Programming

Embedded H.264 Video on iOS with a Flex Mobile Project

Flash Builder 4.6

For a current project I am working, I decided to use Flash Builder 4.6 to target iOS, Anrdoid, and Blackberry Playbook devices. I had used it before to target Android and Playbooks, but never iOS.

I got about a month’s worth of development done before I decided to actually test on my iPad. I was nervous because I was doing a lot unorthodox subclassing/ extending with various classes, but to my surprise everything worked as planned.

I can’t say I appreciate the testing process of having to constantly drag/ drop IPA’s onto iTunes.

Today I ran into my first roadblock, and it was big one. I almost thought I would have to abandon Flash Builder altogether and go native.

The application is essentially a video player. Turns out, playing video using Flash Builder on mobile devices is not so nice. Of course, the VideoPlayer object is still not mobile optimized. All my research pointed me to the recently available StageVideo, with Air 3.1 and Flash Player 11. StageVideo dumps processing over to the CPU and makes video playback much more efficient. Sounds great!

Of course, it wasn’t that easy. But for anyone trying the same thing, I am once and for all putting all the information in one place.

  1. Edit the project’s Flash Compiler settings and force the proper Flash player by adding “-swf-version=14 -target-player=11.0” to the Additional compiler arguments. (Right click on project, go to properties, then Flash Compiler on the left)
  2. In your App.xml set the rendermode to “direct”
  3. Set the views backgroundAlpha=0

Next comes the actual code. In your view you need to first make sure that StageVideo is available, so set the following EventListener:

stage.addEventListener(StageVideoAvailabilityEvent.STAGE_VIDEO_AVAILABILITY, onStageVideoState);

And the listener:

private function onStageVideoState(event:StageVideoAvailabilityEvent):void {

    if (event.availability == StageVideoAvailability.AVAILABLE) { // This will return false in the desktop simulator, but works fine on the iOS device
        var path:String = new File(new File( "app:/" + path/to/file ).nativePath).url;

        var nc:NetConnection = new NetConnection();
        nc.connect(null);

        var ns:NetStream =  new NetStream(nc);
        var obj:Object = new Object();

        ns.client = obj;
        ns.client = obj;
        obj.onMetaData = onMetaData;

        var sv:StageVideo = stage.stageVideos[0];
        sv.viewPort = new Rectangle(0, 0, videoWidth , videoHeight );
        sv.attachNetStream(ns);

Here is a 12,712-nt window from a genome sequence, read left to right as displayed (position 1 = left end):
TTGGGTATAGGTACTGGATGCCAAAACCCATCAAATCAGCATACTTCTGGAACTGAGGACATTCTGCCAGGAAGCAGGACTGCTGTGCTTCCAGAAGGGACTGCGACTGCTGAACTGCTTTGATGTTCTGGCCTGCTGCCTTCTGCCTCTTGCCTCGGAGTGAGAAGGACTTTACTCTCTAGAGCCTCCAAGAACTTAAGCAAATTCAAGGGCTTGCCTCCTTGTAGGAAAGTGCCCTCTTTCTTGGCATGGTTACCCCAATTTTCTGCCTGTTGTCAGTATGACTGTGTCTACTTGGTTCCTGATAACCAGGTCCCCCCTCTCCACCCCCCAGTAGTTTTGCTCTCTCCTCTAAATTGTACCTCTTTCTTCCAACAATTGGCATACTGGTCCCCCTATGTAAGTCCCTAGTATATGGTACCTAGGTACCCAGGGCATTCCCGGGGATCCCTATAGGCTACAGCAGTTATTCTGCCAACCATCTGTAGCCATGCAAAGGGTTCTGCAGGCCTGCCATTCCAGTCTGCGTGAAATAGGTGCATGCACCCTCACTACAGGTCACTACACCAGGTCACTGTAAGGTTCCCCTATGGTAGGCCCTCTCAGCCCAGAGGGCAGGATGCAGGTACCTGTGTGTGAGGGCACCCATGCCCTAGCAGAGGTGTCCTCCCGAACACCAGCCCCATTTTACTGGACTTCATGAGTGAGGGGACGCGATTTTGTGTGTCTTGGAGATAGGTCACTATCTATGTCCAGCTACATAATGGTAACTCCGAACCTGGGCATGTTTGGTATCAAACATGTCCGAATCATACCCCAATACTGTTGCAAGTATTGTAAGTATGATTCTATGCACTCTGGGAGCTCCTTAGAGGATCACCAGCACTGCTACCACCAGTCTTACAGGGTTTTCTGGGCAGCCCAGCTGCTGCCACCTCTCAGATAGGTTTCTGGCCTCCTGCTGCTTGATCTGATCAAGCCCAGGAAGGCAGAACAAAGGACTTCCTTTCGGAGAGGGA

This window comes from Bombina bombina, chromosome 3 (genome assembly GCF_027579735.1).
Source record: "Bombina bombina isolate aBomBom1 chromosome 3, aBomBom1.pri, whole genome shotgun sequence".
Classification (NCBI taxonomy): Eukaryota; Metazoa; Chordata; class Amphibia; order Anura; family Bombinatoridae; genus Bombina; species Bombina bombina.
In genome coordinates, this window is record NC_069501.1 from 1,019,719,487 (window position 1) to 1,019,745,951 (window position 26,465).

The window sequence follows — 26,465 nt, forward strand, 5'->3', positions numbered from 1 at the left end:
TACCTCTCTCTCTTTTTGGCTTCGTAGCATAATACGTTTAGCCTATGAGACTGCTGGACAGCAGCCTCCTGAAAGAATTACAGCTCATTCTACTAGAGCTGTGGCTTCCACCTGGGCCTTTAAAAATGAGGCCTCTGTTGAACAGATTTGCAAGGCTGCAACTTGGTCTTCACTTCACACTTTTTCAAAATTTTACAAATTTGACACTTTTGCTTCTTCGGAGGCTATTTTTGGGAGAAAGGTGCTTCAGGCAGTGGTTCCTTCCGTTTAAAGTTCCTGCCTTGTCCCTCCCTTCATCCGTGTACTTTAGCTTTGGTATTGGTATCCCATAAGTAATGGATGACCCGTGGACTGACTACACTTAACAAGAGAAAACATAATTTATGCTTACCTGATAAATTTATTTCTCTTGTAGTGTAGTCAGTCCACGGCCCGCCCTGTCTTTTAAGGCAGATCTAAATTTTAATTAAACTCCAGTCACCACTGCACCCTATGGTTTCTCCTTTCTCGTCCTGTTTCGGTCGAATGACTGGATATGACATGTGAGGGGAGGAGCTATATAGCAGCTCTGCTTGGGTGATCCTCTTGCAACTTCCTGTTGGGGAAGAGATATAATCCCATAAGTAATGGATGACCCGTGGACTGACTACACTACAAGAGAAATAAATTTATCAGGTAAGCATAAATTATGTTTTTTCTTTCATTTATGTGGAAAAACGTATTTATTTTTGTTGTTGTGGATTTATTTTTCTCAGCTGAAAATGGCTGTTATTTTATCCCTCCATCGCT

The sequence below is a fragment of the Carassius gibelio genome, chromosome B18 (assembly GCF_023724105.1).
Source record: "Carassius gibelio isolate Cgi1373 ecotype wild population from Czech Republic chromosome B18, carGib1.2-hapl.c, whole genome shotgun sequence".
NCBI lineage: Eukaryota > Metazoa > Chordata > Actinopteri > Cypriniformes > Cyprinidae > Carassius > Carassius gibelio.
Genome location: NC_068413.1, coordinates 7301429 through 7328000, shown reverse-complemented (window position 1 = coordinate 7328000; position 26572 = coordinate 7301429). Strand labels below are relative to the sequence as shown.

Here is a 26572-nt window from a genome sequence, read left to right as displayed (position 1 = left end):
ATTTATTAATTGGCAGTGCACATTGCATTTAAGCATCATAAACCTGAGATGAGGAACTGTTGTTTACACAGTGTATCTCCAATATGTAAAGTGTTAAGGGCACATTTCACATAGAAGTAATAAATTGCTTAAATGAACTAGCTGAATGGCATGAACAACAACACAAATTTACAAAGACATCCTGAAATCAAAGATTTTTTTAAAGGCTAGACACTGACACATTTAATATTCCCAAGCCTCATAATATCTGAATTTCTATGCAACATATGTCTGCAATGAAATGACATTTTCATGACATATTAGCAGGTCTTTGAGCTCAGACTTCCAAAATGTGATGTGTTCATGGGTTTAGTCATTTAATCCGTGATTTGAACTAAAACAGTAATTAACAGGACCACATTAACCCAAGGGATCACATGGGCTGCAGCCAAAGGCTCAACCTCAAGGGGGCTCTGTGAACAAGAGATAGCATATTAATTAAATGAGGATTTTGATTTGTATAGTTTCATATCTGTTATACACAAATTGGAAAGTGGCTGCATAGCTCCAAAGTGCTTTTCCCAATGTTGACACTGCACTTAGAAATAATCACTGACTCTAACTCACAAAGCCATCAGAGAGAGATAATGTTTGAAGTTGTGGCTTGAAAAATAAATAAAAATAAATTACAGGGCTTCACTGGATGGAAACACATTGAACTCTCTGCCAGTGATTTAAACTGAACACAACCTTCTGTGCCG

ns.play( videoPath );
        navigator.contentGroup.visible = false // see below
    }

    protected function onMetaData(info:Object):void{
        trace(info.width, info.height, info.duration);
    }

}

As long as your video is in the proper format with the right codec, you should see your video playing. Hooray! If you don’t get anything to play, check the video format by making sure it plays on the device with the default video player. If it works there, make sure you are getting the right path to the file.

You can refactor this code and make it more robust by adding EventListeners  to the NetStream to detect various playback states, ie stop, pause, done and act accordingly.

I was happy to see the video, but I was not impressed due to two big caveats. One, since the StageVideo plays below all Flash objects, the entire view has to be hidden with the “navigator.contentGroup.visible = false” line at the end. This may be acceptable for you, but it wasn’t for me because I am using a custom background. The second caveat was that you don’t get the native iOS video player, with the interface that everyone is used to. No controls! No pause/ play, volume, etc. This was extremely unacceptable for me.

StageVideo left as fast it arrived, completely useless for my application. But I had one more options; StageWebView. With just a few lines of code, I was able to play the video with native video controls.

    
    var path:String = new File(new File( "app:/" + filename ).nativePath).url;
    var webView:StageWebView = new StageWebView();
    webView.stage = this.stage;
    webView.viewPort = new Rectangle(videoX, videoY, videoWidth, videoHeight);
    webView.loadURL(path);

Again, as long as your have the proper video format you should be playing video with those few lines. That’s it!

Now, to close the StageWebView after the video was done was causing the app to crash on the iPad. Looking at the crash logs I figured out that it was the player that was causing the crash. Apparently it doesn’t like the view taken away from it without properly releasing the player. Since I was directly loading the video, I could not access the video player so I came up with a work around of loading a blank page first, and then removing of the StageWebView.

    var htmlString:String = "<!DOCTYPE HTML><html><body style=background:#000000><p></p></body></html>";
    webView.loadString(htmlString);
    webView.reload();
    webView.viewPort = null;
    webView.dispose();
    webView = null;

StageWebView saved my life! I am not sure how it will work on the other two platforms, but for now I am just focused on iOS.

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